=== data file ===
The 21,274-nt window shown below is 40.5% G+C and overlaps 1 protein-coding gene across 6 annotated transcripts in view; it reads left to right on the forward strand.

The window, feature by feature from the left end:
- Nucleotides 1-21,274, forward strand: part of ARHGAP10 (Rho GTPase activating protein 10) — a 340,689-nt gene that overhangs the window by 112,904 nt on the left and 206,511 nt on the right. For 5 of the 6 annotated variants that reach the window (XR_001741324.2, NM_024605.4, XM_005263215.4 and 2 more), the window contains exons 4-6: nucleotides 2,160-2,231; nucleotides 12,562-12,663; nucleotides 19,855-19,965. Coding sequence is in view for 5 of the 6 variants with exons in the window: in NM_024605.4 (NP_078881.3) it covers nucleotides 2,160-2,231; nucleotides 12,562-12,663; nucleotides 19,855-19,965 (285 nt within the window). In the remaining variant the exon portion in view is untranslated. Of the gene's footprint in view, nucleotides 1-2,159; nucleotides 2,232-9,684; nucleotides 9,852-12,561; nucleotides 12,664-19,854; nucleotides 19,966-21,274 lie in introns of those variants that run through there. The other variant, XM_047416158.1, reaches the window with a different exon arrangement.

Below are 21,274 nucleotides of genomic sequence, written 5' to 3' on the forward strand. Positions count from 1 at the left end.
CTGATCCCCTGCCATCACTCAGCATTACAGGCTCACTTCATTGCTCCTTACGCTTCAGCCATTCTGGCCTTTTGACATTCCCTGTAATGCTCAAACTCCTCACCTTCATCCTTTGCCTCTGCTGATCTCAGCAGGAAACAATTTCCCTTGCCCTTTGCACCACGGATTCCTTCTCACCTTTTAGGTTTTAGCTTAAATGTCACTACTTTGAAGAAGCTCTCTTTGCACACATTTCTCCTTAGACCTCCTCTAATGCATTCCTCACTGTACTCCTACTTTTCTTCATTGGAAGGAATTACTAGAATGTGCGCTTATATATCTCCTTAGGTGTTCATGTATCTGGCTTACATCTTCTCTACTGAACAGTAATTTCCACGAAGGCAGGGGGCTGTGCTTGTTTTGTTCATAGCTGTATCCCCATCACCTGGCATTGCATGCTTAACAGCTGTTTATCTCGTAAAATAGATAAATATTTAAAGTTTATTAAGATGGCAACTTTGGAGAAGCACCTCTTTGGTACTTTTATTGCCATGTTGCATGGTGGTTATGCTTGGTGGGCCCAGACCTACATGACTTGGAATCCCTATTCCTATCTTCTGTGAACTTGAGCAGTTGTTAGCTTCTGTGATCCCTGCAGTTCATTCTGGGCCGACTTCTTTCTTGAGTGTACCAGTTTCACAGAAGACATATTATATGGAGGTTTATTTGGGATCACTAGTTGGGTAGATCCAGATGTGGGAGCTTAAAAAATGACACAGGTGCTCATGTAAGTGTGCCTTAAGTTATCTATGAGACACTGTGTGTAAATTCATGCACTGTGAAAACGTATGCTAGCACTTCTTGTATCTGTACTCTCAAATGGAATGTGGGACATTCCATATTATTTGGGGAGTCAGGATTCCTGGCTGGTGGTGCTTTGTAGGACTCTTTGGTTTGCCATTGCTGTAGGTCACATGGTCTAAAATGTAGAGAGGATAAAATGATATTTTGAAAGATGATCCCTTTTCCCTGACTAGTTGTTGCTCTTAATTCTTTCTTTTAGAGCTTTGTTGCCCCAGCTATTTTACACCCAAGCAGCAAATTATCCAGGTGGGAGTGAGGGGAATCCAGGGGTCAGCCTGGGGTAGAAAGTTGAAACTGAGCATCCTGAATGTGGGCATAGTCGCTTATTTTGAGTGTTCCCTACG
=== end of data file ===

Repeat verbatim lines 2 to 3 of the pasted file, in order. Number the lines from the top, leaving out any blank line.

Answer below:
The window, feature by feature from the left end:
- Nucleotides 1-21,274, forward strand: part of ARHGAP10 (Rho GTPase activating protein 10) — a 340,689-nt gene that overhangs the window by 112,904 nt on the left and 206,511 nt on the right. For 5 of the 6 annotated variants that reach the window (XR_001741324.2, NM_024605.4, XM_005263215.4 and 2 more), the window contains exons 4-6: nucleotides 2,160-2,231; nucleotides 12,562-12,663; nucleotides 19,855-19,965. Coding sequence is in view for 5 of the 6 variants with exons in the window: in NM_024605.4 (NP_078881.3) it covers nucleotides 2,160-2,231; nucleotides 12,562-12,663; nucleotides 19,855-19,965 (285 nt within the window). In the remaining variant the exon portion in view is untranslated. Of the gene's footprint in view, nucleotides 1-2,159; nucleotides 2,232-9,684; nucleotides 9,852-12,561; nucleotides 12,664-19,854; nucleotides 19,966-21,274 lie in introns of those variants that run through there. The other variant, XM_047416158.1, reaches the window with a different exon arrangement.